October 22, 2018

Atheist Revolution's Ghost Trilogy

dogs in ghost costumes for Halloween

It is fun to think about ghosts. At least, I think it is fun to think about ghosts, especially as Halloween nears. Are they real? If they were real, how would we know if they were real? If they were real, would they necessarily mean that some sort of god had to exist? But mostly, I think I find them fun to think about because they remind me of a time in my life when I could almost convince myself that they might be real just long enough to get a good scare.

Don't get me wrong, I'd much rather hold true beliefs than be entertained by false ones. I am happy to trade the thrills of thinking that ghosts, demons, gods, or whatever else might exist with accepting the reality that there is no evidence that they do. I think it would be pretty cool if evidence of ghosts were to emerge, but I'm not exactly holding my breath in anticipation that it is going to happen. And besides, I am still capable of temporarily suspending my disbelief to help me experience transient scares when desirable.

I am not sure why I found myself writing about ghosts during the summer of 2018, but it probably had something to do with looking forward to Halloween. I wrote three short posts on the subject:
  1. Do Ghosts Have To Be Supernatural?
  2. Do Ghosts Require the Christian God?
  3. How Would We Know If Ghosts Exist?
Many people, including some atheists, believe in ghosts. Maybe that is part of what makes them interesting. Of course, the number of people who believe in them does not make them any more likely to exist. What it does mean, though, is that we will continue to run into people who believe in ghosts, making the subject at least somewhat relevant.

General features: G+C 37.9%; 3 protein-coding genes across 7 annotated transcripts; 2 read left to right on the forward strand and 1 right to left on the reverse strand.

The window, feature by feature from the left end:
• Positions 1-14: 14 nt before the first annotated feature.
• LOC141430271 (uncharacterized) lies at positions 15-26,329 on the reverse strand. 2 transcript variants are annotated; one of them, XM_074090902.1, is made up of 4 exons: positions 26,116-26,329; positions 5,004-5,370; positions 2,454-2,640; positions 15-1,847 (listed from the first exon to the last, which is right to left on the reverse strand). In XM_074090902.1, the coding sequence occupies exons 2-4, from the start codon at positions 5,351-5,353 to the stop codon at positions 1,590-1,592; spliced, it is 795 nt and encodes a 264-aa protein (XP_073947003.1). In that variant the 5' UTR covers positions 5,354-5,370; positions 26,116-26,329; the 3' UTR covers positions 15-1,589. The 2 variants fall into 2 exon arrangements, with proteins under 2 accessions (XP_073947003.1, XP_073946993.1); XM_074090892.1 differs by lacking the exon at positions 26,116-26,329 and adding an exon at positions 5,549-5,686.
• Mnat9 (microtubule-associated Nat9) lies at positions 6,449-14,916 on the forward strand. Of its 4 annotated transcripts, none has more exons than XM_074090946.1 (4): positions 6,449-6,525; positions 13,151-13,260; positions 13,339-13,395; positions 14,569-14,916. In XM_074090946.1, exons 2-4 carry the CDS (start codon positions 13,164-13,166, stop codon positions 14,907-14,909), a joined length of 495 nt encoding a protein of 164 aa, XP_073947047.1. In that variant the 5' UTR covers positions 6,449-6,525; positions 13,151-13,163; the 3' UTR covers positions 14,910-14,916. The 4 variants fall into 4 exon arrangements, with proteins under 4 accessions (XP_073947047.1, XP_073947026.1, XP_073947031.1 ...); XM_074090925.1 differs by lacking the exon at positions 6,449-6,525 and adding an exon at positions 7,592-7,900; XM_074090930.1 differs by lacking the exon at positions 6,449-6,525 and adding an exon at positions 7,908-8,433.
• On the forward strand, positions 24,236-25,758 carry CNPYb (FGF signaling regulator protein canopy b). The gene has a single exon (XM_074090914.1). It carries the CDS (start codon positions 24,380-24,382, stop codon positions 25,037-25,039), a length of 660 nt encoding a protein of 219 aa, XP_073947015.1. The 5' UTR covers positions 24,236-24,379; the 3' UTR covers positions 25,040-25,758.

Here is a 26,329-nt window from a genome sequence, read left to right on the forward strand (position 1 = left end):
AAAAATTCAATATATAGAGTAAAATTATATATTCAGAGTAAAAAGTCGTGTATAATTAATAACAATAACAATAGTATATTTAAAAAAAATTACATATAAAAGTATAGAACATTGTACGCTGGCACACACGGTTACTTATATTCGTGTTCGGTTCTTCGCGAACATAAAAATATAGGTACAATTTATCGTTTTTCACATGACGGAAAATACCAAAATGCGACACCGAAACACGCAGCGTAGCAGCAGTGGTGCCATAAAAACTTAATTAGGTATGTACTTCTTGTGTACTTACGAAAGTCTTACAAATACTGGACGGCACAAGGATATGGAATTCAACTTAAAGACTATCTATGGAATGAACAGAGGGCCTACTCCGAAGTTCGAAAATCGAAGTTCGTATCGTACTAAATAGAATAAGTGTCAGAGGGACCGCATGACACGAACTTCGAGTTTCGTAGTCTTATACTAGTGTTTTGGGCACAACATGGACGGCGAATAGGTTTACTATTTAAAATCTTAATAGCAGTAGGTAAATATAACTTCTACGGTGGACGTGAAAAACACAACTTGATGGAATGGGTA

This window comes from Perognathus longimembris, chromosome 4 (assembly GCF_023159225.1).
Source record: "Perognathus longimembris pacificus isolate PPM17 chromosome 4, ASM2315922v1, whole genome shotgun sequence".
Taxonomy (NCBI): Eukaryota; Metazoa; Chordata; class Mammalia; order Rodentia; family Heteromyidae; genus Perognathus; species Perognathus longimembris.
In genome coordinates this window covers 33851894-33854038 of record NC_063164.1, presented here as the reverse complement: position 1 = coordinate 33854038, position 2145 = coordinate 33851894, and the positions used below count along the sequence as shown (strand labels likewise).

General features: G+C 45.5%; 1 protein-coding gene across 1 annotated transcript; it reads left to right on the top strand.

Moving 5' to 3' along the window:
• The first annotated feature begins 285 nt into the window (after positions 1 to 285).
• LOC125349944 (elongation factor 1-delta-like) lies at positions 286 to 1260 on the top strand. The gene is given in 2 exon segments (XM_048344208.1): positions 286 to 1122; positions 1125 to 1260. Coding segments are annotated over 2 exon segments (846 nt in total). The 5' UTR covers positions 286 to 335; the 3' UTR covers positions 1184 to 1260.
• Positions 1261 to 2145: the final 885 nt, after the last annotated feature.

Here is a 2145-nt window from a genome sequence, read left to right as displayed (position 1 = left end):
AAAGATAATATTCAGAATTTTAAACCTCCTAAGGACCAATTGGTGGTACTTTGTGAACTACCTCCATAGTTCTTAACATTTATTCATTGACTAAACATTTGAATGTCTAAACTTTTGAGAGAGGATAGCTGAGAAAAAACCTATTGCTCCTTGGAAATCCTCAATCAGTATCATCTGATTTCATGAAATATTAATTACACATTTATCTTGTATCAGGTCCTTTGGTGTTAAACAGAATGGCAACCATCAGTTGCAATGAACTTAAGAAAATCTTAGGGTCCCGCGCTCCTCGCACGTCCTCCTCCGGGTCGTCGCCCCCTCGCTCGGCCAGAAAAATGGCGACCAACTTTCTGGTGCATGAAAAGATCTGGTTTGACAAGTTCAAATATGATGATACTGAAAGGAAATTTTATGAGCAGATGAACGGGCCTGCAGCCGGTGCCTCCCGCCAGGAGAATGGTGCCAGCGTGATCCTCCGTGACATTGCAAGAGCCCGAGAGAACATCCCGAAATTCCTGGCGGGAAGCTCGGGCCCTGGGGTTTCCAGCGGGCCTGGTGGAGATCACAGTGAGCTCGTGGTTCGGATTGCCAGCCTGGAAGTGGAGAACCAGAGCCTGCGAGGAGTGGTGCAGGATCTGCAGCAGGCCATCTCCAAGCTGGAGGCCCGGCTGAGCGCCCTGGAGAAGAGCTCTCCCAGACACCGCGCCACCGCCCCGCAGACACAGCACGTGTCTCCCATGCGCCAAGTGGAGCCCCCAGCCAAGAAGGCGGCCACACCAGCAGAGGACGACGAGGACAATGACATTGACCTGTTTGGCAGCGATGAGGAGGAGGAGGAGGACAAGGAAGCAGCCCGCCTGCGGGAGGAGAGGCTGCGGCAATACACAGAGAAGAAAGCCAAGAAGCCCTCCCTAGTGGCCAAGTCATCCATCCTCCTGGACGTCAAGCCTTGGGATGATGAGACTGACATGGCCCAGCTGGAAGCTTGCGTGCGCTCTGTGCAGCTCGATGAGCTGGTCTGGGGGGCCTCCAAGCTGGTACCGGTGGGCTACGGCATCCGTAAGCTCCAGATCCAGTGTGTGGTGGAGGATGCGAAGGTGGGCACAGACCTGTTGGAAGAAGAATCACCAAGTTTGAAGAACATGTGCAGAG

Compared with Jesus-believers, there does seem to be at least one fascinating difference as far as some ghost-believers are concerned: it often looks like they are actively seeking evidence. I have mocked the many paranormal investigation and ghost hunting shows that air on cable this time of year, and I will probably continue to do so. Still, I have to acknowledge that the people on these shows are at least depicted as if they are trying to find evidence to support their belief in ghosts. I know that it is staged and hardly scientific, but they at least seem to be looking in a way that most Christians are not.

Of course, most people who believe in ghosts probably aren't running around looking for evidence. At least, most of those I know who have told me they believe in ghosts are perfectly content to base their belief on an experience or two they've had. These experiences often sound similar to the kinds of experiences Christians point to in support of their god-belief. And yes, they also sometimes sound like common reactions to the death of a loved one, stress, trauma, or other mental health conditions.

I've had a few paranormal experiences too. They never led me to be absolutely certain that what I experienced was real, but they did briefly make me wonder about the possibility. I can't say they had much of a lasting impact. As I learned more about how the mind works, I found many more plausible explanations for what I experienced. If I was strongly motivated by a desire to believe in something paranormal, I have had experiences on which I could draw to support such a desire. Fortunately, this is a case where I'd much rather base my beliefs on evidence than seek evidence to confirm what I'd like to believe.